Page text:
Emerging Markets Storm On The Horizon?
show comments
  • Atanu Maulik

    The west will soon show the rest, who is the boss.

  • wigwag

    How long ago was it that global leftists were raving about a collapse of the dollar as an international currency and suggesting that it would be replaced by the euro, the renminbi or some basket of currencies that the world would adopt in a Kumbayah moment. It was hard to know whether they were merely predicting this outcome or actually praying that it would come to pass.

    It wasn’t just Europeans and Asians making this prediction; it was deluded and clueless Americans including Charles Kupchan. He famously wrote a book a few years back entitled, “The End of the American Era;” it’s thesis was that Europe would soon replace the United States as the world’s “go-to” superpower. If you want to see how wrong a supposedly respected commentator can be, go here,

    http://www.amazon.com/gp/aw/d/0375726594/ref=redir_mdp_mobile

    Kupchan wrote an equally absurd book a few years later entitled “How Enemies Become Friends.” It’s point was that if the United Ststes merely genuflects to its adversaries, everyone will get along just fine. I wonder how Kupchan thinks that’s working out in Syria.

    The United States certainly has its economic and political challenges, but those challenges are dwarfed by the challenges faced by the rest of the world. Obama deserves considerable credit for this because he was largely successful at fighting off the policy of austerity advocated by Republucans that would have proven as calamitous here as it did in Europe.

    I think Via Meadia is right. Stock markets including our own will be increasingly volatile. Still at the end of the day there will be trillions of dollars flowing through the world economy searching for a safe harbor in which to land. That safe harbor is likely to be found at an address called “Dow Jones,” “S&P 500” or even American real estate. Those who have money to invest and the intestinal fortitude to deal with extreme volatility could earn handsome returns in the U.S markets.

  • bpuharic

    One thing we’re missing here is the economic rebound of the middle class. As Paul Krugman and others have pointed out, middle class incomes are DECLINING in this recovery, while ALL..100%…ALL of income growth is in the 1%. We simply can not keep eviscerating the middle class in this country and expect to have a strong society.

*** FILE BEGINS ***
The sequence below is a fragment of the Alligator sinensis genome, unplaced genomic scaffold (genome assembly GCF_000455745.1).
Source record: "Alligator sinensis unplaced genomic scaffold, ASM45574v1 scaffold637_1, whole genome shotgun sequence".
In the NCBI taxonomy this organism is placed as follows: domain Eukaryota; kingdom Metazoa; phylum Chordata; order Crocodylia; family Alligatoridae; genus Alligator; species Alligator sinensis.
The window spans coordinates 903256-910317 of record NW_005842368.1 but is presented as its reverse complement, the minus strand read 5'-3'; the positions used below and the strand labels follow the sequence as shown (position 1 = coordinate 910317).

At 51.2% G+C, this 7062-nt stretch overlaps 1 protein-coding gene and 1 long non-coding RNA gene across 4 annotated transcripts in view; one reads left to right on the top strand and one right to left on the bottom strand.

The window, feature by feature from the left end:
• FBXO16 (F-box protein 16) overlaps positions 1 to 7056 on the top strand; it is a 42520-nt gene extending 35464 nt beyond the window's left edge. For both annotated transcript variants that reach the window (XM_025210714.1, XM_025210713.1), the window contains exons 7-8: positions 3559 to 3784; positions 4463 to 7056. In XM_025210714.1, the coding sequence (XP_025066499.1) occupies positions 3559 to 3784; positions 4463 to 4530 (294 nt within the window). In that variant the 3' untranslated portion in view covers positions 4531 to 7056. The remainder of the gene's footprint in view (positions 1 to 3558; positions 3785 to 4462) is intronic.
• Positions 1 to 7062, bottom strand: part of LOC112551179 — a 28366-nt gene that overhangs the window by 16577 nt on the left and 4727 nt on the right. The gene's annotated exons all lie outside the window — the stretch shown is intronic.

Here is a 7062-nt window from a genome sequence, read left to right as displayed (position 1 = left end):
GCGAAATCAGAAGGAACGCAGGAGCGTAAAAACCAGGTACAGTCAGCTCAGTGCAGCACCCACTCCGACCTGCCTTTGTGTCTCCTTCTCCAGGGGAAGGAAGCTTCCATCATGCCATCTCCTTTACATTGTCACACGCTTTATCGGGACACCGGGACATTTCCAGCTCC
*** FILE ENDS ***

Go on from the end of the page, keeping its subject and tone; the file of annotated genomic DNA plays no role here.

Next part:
• wigwag

      I agree that declining middle class income is a huge problem exceeded only by the problem represented by the decline in working class income. Unfortunately, fixing this problem is far more difficult and complicated than most Democratic politicians will acknowkled. To their credit, Democrats see this is a problem while many Republicans don’t. Those Republicans who do acknowledge this reality foolishly believe that tax cuts for the wealthy and spending cuts falling mostly on the poor can solve virtually any problem.

      I also think that Krugman is absolutely right that but for sequestration, the economy and employment would be rebounding even more strongly than they are. Still that wouldn’t solve the problem of stagnating middle and working class income; the problem is structural and better fiscal policy can only provide partial relief.

      As bad as middle clas and working class Americans have it, things are far better for them than middle or working class Greeks, Spainards or Irish. As money flows in to escape turmoil in Europe, South America and Asia some of the benefits might trickle down to middle and working class Americans.
      It is sad that this may be the best we can hope for right now.

© The American Interest LLC 2005-2017 About Us Masthead Submissions Advertise Customer Service
We are a participant in the Amazon Services LLC Associates Program, an affiliate advertising program designed to provide a means for us to earn fees by linking to Amazon.com and affiliated sites.